This answer is also something of a tutorial for newbies.
Ugh. Just looked down. It reformatted my nice, readable
IMHO space in File windows' "Places" sidebars is valuable. You
can use them to add quick jumps to where YOU need to go
frequently, so I wanted to ditch some of the defaults to
make more room. I decided I didn't need Music, Pictures,
and Videos. The folders are still there in my home folder
if I need to use them. I'm just not big on multimedia.
In Raring (13.04; with the default "Unity" desktop) I ran into
- User-added "Places items can be removed using the pop-up
menu you get by right-clicking the item, but that option
is grayed out for the system's default items.
- The real answer lies in Geekdom (this is still Linux, after
all, although wonderfully slick nowadays.) It involves
editing a couple of configuration files, but there seem
to be several levels of defaults that tend to restore the
status quo behind your back.
What I eventually had to do to accomplish my goal was:
- edit the file at
- save a backup copy in the same folder under a recognizably
- edit our target file
- delete the unwanted lines
- save the modified file
sudo cp user-dirs.defaults user-dirs.defaults.orig # backup copy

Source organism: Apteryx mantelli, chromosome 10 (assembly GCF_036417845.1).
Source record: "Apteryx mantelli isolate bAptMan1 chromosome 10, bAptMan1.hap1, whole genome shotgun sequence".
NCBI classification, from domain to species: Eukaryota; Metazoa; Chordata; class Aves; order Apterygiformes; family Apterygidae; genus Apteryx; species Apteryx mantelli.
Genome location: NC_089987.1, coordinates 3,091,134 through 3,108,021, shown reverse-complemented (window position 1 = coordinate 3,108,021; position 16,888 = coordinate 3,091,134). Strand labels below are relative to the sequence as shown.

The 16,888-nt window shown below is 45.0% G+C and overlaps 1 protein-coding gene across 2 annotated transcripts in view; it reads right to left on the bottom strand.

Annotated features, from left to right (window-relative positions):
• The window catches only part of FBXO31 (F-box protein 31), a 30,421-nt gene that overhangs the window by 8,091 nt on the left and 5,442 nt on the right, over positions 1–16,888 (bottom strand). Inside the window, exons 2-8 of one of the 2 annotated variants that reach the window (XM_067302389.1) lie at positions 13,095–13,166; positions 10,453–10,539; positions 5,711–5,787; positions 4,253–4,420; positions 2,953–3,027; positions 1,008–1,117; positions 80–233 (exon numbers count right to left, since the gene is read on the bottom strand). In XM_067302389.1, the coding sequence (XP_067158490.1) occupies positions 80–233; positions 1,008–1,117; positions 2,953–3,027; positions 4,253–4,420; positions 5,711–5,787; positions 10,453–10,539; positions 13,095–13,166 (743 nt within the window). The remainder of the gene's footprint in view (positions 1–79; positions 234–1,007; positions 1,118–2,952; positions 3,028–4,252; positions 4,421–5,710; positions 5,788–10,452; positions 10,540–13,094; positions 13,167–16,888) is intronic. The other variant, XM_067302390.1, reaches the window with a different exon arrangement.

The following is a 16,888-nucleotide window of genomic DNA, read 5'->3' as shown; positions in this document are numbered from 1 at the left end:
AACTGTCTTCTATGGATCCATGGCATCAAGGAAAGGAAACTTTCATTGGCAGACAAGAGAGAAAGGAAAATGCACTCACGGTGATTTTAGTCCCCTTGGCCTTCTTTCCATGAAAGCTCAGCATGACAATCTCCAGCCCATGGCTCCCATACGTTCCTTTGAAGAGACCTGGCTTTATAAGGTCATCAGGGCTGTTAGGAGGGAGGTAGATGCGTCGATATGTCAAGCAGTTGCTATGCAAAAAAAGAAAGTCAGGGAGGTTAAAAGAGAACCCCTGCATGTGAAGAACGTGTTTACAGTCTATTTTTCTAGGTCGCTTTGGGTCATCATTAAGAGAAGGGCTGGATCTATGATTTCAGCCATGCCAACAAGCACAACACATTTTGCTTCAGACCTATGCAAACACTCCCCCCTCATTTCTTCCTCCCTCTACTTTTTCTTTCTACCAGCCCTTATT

sudo -H gedit user-dirs.defaults
- delete the offending lines
- save the modified file
Notes: with added explanations for newbies...
it should work smoothly if you do both edits in one session,
but if you try to do it piecemeal starting with just
~/.config/user-dirs.dirs it won't work
(it'll be automatically restored) and you'll have to
do it again after fixing
I know this from personal experience. :o)
these actions are easily performed with normal GUI
applications like Files and Text Editor.
shell (Terminal) shorthand for your home directory
(a folder in the file system: the absolute path is
- not absolutely necessary, but a good habit to cultivate
- it should be obvious which ones, depending on what you
want to eliminate. Also the first time I commented them
off with leading '#'s, which didn't seem to work initially
due to the auto-restores, but it actually probably will work.
this is a tip I got from Kubuntuforums.net It's basically
the same procedure as step 1, except that it's a different
file, and one that belongs to the system at that.
All of these commands are entered in a Terminal window
$ prompt. They have to be letter-perfect,
except that you can change the second parameter of the cp
command, the backup file name.
sudo's are necessary because users don't have
security "permission" to modify these resources, so you
give your password when asked (you are an administrator,
aren't you? Original users are by default) and proceed
to pretend you're "root" (the "superuser" but be careful
-- you could break something if you mess around.)
- this brings up a normal-looking instance of the Text Editor
but with the necessary permissions so the "Save" doesn't
fail. Also see note 1.2.
the changes don't take effect until you reboot, but it's OK
to do what else you need to immediately do in the meantime.
- if you ARE a newbie and you get this under your belt,
congratulations! You're well on your way to Geekhood.